I suppose the most-anticipated part of the conference was the last event, a talk by Dan Savage, editor of The Stranger that was titled "On Not Sucking." I sat next to a very nice guy on the airplane to Chicago, named Chase, and while we waited two hours for the plane to take off (a part was "broken," according to the pilot, and "leaking." Thanks for the comforting information, right?), I mentioned Savage would be speaking at the conference I was attending and he was very thrilled. I don't blame him. Dan is an extremely funny writer and speaker and it's always great to hear from him. The gist of Dan's talk was that, as "liberal" alt.weeklies we need to capture a less-compromising attitude about what we do. We can't bend over, so to speak, for prudes offended by the sometimes-sexy nature of our papers, or conservatives or anyone. Basically, anyone who doesn't agree with us can fuck off. As a philosophy, I think that's pretty reductive, and deciding that people in the "fly over states" don't matter isn't a particularly helpful notion for those AAN editors who edit papers in fly-over states (and the whole fly-over states/rural versus urban/red versus blue vernacular is, in my opinion, tired, tired, tired and is essentially just the cooption of the left by the right since they are the ones that created this idea of the cultural elite in the first place). But what I do appreciate about Savage is twofold. One, it's great that someone has that vision, even if it's not a vision for everyone. The Stranger's success lies in its clear vision of what it is and its understanding of who its readers are. I think that's the message Dan delivers that everyone can learn from. Second, he's provocative. Everyone was talking about what he had to say well into the night. Some agreed, some vehemently disagreed, but his talk sparked debate about something very important, which is the future of our profession and the role of journalists and, even, the role of liberal discourse. So that was the shit. And, here's Dan:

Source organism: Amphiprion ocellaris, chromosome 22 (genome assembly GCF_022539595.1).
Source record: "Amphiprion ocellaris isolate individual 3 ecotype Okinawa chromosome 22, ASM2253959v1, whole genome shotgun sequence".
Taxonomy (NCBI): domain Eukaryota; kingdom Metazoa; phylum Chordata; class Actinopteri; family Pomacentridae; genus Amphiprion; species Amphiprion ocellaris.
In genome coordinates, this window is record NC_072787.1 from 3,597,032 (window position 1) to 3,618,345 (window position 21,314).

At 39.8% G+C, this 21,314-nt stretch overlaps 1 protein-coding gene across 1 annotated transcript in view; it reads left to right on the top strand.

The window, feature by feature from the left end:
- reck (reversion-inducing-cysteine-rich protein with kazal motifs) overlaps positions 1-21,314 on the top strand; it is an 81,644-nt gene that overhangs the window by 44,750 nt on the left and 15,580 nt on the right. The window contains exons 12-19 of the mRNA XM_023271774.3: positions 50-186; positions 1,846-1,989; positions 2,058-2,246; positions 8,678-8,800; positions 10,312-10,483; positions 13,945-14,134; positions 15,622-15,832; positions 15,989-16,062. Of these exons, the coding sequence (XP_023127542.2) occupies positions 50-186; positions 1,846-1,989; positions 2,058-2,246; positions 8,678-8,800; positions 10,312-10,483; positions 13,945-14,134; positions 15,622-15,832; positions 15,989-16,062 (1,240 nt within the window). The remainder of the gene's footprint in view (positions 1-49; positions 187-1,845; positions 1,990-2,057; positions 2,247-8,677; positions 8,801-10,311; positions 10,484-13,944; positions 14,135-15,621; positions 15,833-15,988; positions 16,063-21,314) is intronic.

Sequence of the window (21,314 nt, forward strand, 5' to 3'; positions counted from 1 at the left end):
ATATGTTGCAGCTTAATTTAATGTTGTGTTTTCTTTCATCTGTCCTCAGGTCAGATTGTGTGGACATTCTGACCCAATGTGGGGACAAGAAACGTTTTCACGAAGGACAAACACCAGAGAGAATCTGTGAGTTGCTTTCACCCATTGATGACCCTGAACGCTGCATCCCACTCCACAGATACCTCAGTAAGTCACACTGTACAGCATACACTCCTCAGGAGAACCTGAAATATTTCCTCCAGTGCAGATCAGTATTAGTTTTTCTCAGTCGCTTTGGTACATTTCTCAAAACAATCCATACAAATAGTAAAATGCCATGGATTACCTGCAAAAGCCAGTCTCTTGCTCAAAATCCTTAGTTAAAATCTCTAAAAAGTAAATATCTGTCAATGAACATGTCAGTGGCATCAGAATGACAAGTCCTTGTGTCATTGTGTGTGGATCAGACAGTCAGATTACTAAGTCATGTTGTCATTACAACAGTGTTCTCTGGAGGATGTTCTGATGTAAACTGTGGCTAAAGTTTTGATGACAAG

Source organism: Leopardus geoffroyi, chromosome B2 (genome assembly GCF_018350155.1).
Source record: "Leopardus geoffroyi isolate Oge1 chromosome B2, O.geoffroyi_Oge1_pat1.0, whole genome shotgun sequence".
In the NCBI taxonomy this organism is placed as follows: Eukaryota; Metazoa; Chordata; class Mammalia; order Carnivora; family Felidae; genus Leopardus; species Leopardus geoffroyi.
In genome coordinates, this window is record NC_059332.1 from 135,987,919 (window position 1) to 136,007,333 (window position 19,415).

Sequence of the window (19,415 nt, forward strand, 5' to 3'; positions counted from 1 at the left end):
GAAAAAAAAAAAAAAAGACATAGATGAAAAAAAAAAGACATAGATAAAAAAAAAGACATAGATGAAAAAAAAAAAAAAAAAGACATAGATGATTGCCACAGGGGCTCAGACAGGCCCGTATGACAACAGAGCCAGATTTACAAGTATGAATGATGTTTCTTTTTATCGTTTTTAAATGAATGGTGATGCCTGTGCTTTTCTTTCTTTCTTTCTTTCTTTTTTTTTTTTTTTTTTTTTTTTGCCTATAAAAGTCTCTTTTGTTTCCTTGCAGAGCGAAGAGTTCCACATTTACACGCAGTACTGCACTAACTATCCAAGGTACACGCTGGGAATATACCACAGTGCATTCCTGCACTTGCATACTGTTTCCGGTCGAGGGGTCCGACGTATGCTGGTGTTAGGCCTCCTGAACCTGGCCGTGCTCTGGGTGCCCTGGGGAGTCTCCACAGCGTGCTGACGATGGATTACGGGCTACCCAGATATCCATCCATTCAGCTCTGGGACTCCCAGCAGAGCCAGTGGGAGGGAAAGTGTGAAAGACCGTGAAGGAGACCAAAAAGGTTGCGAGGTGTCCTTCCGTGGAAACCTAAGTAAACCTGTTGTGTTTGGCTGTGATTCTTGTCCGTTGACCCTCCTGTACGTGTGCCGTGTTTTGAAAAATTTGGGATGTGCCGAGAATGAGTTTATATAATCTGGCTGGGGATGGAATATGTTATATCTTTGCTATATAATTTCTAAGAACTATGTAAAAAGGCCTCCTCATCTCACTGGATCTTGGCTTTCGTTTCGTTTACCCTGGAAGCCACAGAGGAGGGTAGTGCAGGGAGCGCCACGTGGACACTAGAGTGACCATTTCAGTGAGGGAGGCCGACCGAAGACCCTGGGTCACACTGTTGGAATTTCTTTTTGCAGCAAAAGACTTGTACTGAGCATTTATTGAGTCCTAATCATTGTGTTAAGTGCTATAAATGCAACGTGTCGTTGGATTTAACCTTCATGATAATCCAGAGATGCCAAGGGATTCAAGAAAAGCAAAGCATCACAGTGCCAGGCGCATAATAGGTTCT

There's lots more I could say but I should get to work and my short-term memory took a beating over the weekend, if you know what I mean. I will say that as nasty as Santa Fe's sprawling, big-box southside is right now, it's better than Evanston's downtown cutesie, Main-street deception in which everything looks like a local shoppe but is actually a chain store. Also, a big shout-out to the renovated Hotel Orrington which features a dog bowl of water and dog biscuits outside and a sign welcoming all four-legged creatures, plus Aveda bath products in the rooms. This incorporated two of my favorite things in the world (canine friendliness and Aveda bath products) so I was happy. The hotel staff had clearly been trained to make guests feel welcome, which translated into a slightly aggressive form of courteousness (there was a man in the lobby who kept jumping out at me saying, "How are you? How is your stay? Do you need anything? to the point that I felt like I should provide him with a challenging task, like hemming my jeans or finding me a Mont Blanc pen) but better that than the alternative.
OK, seriously, back to work.